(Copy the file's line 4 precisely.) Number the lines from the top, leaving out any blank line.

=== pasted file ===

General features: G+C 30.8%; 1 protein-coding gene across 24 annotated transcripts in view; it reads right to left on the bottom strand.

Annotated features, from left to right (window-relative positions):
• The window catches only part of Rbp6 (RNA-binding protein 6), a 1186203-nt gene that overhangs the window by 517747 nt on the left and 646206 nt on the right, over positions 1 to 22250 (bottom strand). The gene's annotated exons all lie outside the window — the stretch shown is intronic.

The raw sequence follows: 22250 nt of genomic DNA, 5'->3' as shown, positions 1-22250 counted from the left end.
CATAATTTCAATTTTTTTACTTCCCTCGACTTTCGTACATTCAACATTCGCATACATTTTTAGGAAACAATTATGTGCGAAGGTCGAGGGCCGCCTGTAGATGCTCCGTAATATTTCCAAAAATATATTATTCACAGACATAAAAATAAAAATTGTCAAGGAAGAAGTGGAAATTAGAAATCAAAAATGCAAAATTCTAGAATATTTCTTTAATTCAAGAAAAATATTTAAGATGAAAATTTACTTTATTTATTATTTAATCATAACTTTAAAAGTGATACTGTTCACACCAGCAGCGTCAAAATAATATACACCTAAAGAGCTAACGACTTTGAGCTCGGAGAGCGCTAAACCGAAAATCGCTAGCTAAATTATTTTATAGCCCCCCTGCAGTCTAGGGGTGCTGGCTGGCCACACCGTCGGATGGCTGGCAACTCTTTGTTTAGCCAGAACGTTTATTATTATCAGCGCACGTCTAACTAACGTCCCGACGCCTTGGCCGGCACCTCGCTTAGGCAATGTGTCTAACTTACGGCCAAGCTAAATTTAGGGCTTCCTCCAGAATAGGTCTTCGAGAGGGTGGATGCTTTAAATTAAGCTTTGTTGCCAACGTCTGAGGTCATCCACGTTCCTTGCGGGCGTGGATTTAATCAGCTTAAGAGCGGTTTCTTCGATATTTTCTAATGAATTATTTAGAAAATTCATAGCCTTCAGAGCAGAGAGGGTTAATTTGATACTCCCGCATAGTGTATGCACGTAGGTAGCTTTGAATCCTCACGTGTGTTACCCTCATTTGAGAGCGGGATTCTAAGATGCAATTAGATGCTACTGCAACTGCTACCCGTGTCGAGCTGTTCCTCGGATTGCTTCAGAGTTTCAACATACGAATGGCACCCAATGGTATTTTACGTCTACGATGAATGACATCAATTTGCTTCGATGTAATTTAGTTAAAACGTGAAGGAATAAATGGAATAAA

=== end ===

The raw sequence follows: 22250 nt of genomic DNA, 5'->3' as shown, positions 1-22250 counted from the left end.